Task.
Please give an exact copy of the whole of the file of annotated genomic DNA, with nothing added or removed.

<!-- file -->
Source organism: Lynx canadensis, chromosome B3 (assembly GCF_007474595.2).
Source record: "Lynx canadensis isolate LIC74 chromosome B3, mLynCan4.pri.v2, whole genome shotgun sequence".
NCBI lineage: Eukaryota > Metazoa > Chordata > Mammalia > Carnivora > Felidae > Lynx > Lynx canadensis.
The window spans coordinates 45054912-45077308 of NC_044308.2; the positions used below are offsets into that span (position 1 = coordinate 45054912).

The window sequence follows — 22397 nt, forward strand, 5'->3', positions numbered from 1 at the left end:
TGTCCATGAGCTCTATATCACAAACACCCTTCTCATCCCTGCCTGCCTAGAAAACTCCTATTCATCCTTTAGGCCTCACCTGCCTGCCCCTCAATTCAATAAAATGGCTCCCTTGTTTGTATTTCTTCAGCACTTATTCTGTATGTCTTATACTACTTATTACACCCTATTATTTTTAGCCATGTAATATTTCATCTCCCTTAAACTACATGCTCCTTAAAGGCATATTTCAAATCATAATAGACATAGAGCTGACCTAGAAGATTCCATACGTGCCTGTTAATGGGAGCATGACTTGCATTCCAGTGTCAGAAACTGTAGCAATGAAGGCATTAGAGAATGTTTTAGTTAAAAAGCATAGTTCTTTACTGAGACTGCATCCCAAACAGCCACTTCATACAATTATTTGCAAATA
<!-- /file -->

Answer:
Source organism: Lynx canadensis, chromosome B3 (assembly GCF_007474595.2).
Source record: "Lynx canadensis isolate LIC74 chromosome B3, mLynCan4.pri.v2, whole genome shotgun sequence".
NCBI lineage: Eukaryota > Metazoa > Chordata > Mammalia > Carnivora > Felidae > Lynx > Lynx canadensis.
The window spans coordinates 45054912-45077308 of NC_044308.2; the positions used below are offsets into that span (position 1 = coordinate 45054912).

The window sequence follows — 22397 nt, forward strand, 5'->3', positions numbered from 1 at the left end:
TGTCCATGAGCTCTATATCACAAACACCCTTCTCATCCCTGCCTGCCTAGAAAACTCCTATTCATCCTTTAGGCCTCACCTGCCTGCCCCTCAATTCAATAAAATGGCTCCCTTGTTTGTATTTCTTCAGCACTTATTCTGTATGTCTTATACTACTTATTACACCCTATTATTTTTAGCCATGTAATATTTCATCTCCCTTAAACTACATGCTCCTTAAAGGCATATTTCAAATCATAATAGACATAGAGCTGACCTAGAAGATTCCATACGTGCCTGTTAATGGGAGCATGACTTGCATTCCAGTGTCAGAAACTGTAGCAATGAAGGCATTAGAGAATGTTTTAGTTAAAAAGCATAGTTCTTTACTGAGACTGCATCCCAAACAGCCACTTCATACAATTATTTGCAAATA